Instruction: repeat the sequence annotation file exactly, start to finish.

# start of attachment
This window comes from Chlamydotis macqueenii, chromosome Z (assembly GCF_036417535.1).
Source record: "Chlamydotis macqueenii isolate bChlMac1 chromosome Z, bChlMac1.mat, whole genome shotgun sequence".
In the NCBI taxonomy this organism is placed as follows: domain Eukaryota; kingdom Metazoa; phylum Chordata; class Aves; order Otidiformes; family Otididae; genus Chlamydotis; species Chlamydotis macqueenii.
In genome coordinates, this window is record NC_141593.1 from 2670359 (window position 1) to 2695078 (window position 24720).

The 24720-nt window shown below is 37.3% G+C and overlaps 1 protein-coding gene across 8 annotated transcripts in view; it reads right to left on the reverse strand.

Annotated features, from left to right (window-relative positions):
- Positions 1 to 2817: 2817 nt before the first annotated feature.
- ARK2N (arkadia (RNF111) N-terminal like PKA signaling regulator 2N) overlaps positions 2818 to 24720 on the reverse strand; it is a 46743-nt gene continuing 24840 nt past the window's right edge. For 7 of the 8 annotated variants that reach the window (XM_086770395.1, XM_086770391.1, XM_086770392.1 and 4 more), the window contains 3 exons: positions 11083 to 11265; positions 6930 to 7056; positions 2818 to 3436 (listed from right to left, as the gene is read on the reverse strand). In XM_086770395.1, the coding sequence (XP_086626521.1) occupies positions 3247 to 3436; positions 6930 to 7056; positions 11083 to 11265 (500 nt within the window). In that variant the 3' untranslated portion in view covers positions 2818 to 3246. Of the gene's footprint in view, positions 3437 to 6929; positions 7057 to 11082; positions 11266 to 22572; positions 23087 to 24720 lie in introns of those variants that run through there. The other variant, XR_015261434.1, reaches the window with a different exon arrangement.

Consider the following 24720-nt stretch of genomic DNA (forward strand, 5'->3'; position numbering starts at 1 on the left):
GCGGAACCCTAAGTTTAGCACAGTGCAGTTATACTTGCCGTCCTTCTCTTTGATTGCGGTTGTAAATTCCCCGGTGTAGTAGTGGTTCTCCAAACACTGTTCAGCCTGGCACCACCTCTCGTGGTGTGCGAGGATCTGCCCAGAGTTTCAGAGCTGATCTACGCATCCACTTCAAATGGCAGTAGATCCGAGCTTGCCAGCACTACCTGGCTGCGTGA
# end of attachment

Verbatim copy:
This window comes from Chlamydotis macqueenii, chromosome Z (assembly GCF_036417535.1).
Source record: "Chlamydotis macqueenii isolate bChlMac1 chromosome Z, bChlMac1.mat, whole genome shotgun sequence".
In the NCBI taxonomy this organism is placed as follows: domain Eukaryota; kingdom Metazoa; phylum Chordata; class Aves; order Otidiformes; family Otididae; genus Chlamydotis; species Chlamydotis macqueenii.
In genome coordinates, this window is record NC_141593.1 from 2670359 (window position 1) to 2695078 (window position 24720).

The 24720-nt window shown below is 37.3% G+C and overlaps 1 protein-coding gene across 8 annotated transcripts in view; it reads right to left on the reverse strand.

Annotated features, from left to right (window-relative positions):
- Positions 1 to 2817: 2817 nt before the first annotated feature.
- ARK2N (arkadia (RNF111) N-terminal like PKA signaling regulator 2N) overlaps positions 2818 to 24720 on the reverse strand; it is a 46743-nt gene continuing 24840 nt past the window's right edge. For 7 of the 8 annotated variants that reach the window (XM_086770395.1, XM_086770391.1, XM_086770392.1 and 4 more), the window contains 3 exons: positions 11083 to 11265; positions 6930 to 7056; positions 2818 to 3436 (listed from right to left, as the gene is read on the reverse strand). In XM_086770395.1, the coding sequence (XP_086626521.1) occupies positions 3247 to 3436; positions 6930 to 7056; positions 11083 to 11265 (500 nt within the window). In that variant the 3' untranslated portion in view covers positions 2818 to 3246. Of the gene's footprint in view, positions 3437 to 6929; positions 7057 to 11082; positions 11266 to 22572; positions 23087 to 24720 lie in introns of those variants that run through there. The other variant, XR_015261434.1, reaches the window with a different exon arrangement.

Consider the following 24720-nt stretch of genomic DNA (forward strand, 5'->3'; position numbering starts at 1 on the left):
GCGGAACCCTAAGTTTAGCACAGTGCAGTTATACTTGCCGTCCTTCTCTTTGATTGCGGTTGTAAATTCCCCGGTGTAGTAGTGGTTCTCCAAACACTGTTCAGCCTGGCACCACCTCTCGTGGTGTGCGAGGATCTGCCCAGAGTTTCAGAGCTGATCTACGCATCCACTTCAAATGGCAGTAGATCCGAGCTTGCCAGCACTACCTGGCTGCGTGA